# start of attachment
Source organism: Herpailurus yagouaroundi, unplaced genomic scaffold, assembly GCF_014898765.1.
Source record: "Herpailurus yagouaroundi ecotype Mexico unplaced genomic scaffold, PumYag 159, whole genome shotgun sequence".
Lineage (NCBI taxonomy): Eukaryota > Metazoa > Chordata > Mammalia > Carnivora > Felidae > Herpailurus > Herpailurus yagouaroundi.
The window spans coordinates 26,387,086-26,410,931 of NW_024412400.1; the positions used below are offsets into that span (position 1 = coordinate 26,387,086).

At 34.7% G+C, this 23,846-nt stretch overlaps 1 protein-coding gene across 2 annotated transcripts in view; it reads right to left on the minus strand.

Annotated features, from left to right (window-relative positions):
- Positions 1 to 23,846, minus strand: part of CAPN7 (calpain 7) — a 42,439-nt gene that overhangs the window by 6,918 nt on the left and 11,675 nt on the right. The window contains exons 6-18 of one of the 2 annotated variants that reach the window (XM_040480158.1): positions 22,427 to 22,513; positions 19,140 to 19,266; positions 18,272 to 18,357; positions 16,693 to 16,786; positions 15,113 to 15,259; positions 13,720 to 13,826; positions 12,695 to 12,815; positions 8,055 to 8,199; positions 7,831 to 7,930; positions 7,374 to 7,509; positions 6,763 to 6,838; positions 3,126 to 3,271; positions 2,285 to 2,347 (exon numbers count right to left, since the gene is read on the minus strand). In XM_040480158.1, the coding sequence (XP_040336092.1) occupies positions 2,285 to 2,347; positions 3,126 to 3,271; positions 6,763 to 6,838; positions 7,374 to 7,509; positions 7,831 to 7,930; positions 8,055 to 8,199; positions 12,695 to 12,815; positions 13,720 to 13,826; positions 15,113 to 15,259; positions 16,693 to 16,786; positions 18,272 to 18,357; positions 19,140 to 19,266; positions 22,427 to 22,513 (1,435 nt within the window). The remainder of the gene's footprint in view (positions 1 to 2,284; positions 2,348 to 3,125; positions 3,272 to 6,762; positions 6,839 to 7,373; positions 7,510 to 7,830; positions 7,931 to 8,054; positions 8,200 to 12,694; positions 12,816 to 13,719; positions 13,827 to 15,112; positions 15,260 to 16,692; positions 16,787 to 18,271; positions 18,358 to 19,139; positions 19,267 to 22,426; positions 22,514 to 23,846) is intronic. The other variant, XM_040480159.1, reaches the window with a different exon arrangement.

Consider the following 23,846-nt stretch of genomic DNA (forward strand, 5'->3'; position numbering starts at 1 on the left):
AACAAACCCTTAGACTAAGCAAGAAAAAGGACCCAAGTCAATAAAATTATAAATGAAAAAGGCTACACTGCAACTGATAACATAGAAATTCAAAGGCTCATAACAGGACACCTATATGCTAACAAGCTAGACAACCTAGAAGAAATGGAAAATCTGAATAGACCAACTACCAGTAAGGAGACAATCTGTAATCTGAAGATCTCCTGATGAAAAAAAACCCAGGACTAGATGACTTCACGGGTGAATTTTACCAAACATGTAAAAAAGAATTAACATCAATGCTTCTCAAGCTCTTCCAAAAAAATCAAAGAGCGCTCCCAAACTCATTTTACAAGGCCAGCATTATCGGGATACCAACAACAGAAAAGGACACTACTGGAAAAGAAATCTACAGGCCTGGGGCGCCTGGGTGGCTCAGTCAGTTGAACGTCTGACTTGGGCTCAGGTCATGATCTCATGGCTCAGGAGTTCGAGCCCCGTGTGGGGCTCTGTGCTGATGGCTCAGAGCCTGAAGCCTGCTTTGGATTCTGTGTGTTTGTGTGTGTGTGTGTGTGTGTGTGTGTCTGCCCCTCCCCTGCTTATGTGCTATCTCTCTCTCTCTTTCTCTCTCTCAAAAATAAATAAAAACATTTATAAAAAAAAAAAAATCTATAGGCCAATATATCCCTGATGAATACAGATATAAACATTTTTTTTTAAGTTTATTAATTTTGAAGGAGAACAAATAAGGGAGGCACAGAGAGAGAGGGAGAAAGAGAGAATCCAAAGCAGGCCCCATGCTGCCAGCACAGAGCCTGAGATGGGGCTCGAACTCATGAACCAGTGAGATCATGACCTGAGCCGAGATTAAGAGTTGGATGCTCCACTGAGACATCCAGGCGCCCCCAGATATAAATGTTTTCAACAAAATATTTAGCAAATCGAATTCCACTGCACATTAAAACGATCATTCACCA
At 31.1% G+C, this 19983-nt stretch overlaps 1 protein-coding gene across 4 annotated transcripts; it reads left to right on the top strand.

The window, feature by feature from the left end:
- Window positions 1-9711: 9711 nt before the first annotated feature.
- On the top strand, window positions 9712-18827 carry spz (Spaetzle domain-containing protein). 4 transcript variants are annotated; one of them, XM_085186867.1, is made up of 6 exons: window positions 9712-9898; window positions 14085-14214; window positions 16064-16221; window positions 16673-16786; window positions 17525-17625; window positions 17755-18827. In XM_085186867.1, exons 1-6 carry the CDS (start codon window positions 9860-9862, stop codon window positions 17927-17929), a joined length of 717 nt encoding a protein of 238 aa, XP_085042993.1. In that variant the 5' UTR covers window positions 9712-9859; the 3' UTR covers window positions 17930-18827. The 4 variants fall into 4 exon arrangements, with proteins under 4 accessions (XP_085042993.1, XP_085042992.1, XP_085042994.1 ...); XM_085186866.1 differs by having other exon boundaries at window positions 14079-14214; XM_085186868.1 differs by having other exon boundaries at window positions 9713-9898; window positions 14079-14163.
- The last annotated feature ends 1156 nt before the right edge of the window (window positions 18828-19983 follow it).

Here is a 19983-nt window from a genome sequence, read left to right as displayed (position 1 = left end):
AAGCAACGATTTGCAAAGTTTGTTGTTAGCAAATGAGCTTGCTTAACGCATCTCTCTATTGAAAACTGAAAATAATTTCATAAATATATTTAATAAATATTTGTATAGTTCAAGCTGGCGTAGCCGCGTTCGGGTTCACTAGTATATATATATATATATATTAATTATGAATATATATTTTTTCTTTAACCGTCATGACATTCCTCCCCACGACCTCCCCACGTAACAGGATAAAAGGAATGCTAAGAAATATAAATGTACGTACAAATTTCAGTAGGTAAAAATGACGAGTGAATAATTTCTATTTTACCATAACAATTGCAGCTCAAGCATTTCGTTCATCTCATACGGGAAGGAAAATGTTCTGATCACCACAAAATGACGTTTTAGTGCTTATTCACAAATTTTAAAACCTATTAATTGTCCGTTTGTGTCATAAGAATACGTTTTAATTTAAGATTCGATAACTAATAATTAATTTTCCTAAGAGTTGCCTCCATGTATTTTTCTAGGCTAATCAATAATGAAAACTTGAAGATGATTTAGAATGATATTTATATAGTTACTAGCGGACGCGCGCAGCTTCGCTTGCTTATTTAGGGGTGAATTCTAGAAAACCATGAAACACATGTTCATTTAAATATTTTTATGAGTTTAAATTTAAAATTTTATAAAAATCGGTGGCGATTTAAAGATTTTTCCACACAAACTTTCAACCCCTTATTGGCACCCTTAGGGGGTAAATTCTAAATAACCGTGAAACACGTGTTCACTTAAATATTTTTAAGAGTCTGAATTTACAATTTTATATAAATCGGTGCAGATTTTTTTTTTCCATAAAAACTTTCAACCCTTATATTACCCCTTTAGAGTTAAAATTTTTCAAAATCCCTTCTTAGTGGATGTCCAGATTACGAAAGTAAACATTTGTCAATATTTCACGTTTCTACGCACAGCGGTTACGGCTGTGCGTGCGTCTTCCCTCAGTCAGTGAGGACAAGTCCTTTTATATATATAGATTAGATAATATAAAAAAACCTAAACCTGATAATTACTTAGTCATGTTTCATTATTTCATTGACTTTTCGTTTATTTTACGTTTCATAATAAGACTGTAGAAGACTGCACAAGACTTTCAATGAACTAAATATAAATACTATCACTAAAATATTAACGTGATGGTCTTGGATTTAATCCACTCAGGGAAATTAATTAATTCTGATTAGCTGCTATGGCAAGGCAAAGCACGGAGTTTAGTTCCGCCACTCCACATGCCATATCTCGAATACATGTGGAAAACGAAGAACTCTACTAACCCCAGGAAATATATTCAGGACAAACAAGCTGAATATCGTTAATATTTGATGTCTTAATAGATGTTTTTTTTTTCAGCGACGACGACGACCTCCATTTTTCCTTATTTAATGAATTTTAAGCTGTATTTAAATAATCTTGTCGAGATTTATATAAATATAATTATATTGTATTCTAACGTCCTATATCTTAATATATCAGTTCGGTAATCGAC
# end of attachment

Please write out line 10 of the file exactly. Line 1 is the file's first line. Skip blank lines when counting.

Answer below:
At 31.1% G+C, this 19983-nt stretch overlaps 1 protein-coding gene across 4 annotated transcripts; it reads left to right on the top strand.